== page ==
We interviewed one of GoldenEye's producers about how the game came to be, what goes into making it, and more.
At the recent event in San Francisco, we talked to Graham Hagmaier, producer at Activision, about GoldenEye Wii. He talks about what goes into being a producer, how they adapted GoldenEye to modern times, and where he thinks the Bond franchise is going next.
Nintendo World Report (NWR): How did you start out in the games industry?
Graham Hagmaier (GH): I began working in quality assurance, and then moved my way into production. So now I'm obviously working on GoldenEye.
GH: That's a tough question. You kind of wear a lot of hats. You do things such as events like these. Our main job is to make sure that the developer gets everything that they need to make the game, whether that be finding a cinematics house to in-game cinematics, licensing a middleware for them to use as a game engine, or going in and looking at different weapons for our legal department. Also, staffing events, promoting the game, dealing with retailers, doing demonstrations for first parties, and also going through that quality assurance process, and making sure we hit that quality bar for the consumer. We make sure that we're making great games that deserve the Activision moniker.
NWR: How exactly did the GoldenEye project begin?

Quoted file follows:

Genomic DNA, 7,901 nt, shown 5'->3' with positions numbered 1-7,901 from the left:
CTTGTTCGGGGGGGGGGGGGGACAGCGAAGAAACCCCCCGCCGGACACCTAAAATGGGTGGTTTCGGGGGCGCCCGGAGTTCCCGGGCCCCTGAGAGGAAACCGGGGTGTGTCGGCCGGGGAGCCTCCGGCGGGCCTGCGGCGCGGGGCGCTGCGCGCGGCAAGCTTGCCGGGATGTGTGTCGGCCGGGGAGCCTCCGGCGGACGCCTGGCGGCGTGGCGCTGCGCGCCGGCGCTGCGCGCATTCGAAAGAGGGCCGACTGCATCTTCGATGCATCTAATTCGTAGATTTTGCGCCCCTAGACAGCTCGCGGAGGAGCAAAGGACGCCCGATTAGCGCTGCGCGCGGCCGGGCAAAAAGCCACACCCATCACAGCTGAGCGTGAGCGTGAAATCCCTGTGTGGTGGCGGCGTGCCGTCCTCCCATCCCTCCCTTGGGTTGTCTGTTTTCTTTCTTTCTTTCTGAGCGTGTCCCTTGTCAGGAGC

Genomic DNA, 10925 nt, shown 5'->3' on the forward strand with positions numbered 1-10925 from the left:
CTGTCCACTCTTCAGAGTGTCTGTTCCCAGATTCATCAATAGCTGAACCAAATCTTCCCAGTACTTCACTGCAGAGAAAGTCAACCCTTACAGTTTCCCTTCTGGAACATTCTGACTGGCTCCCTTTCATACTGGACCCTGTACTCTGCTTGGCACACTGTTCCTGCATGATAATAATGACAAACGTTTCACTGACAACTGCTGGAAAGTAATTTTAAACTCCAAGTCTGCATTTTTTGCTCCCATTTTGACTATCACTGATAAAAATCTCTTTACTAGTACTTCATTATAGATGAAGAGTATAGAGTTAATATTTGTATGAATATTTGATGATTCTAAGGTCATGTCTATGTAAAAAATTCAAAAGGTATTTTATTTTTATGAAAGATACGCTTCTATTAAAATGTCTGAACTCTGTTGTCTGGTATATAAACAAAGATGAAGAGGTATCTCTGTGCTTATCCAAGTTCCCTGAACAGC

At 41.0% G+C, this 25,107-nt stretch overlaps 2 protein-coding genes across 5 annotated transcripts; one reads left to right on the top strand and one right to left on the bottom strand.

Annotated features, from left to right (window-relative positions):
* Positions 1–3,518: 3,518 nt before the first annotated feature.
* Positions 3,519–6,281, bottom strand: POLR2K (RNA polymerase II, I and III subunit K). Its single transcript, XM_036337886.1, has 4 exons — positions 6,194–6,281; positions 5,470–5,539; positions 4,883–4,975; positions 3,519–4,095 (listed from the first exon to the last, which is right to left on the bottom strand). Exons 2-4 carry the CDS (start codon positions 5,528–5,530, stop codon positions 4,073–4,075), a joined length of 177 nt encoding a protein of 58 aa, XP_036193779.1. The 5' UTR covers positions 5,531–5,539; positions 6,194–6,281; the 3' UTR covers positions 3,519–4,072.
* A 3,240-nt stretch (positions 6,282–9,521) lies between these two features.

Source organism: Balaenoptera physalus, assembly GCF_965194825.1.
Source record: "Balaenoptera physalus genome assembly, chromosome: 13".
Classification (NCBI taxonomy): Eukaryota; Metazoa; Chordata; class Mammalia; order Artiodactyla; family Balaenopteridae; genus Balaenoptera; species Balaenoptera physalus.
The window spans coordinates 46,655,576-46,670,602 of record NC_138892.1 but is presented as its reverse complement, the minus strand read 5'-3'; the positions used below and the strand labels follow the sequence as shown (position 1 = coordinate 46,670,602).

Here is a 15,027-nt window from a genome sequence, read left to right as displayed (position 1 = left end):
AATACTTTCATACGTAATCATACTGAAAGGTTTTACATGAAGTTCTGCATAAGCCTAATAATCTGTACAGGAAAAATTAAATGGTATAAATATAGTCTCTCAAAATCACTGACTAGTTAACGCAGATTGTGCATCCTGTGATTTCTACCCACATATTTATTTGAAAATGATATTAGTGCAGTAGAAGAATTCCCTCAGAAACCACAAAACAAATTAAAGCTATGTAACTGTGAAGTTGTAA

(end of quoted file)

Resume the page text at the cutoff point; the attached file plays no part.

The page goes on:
GH: That really an Activision/Eurocom idea. We basically worked together to create that. I've been on the production team for about a year and a half now, so it started a little bit before I got on the project.
When Activision got the license for James Bond, obviously one of the greatest Bond games is GoldenEye 64. We looked into reimagining that game for 2010 and bringing Daniel Craig into it.
NWR: What did you do to separate it from the original GoldenEye?
GH: The first thing is to give it a big graphical upgrade. It's a huge upgrade.
Also, you know gameplay has gone a lot further since 1997. I mean, it's been 13 years, so things like running were added, which wasn't in the first game. There's little things like that and bits of nostalgia, such as moments and levels.
We did a lot of updates, and introduced new elements of gameplay. The original was more of a run-and-gun-style shooter, a bit more firefight friendly. Here, you can go guns-blazing, or you can do more of a stealth angle for it. There's a little bit more updates like that, and obviously level design, for a 2010 audience, has been upgraded. Players expect an 8 to 14 hour game, so our design has expanded to include that.
NWR: How did you go about updating the tank level, which was shown off at the event today?
GH: In the original level, you had the option to jump out of your tank, look around, and jump back in the tank. It was a bit more slower-paced than our new, updated version. We've got a new tank design, heat-seeking missiles, a gatling gun. We want to keep it more intense.
Also, the terrain has changed. It's 2010, and obviously St. Petersburg has changed. In 1995, it was the post-Cold War era and was still developing. It's been 20 years, so we wanted to update it. There are freeways you can drive onto or through.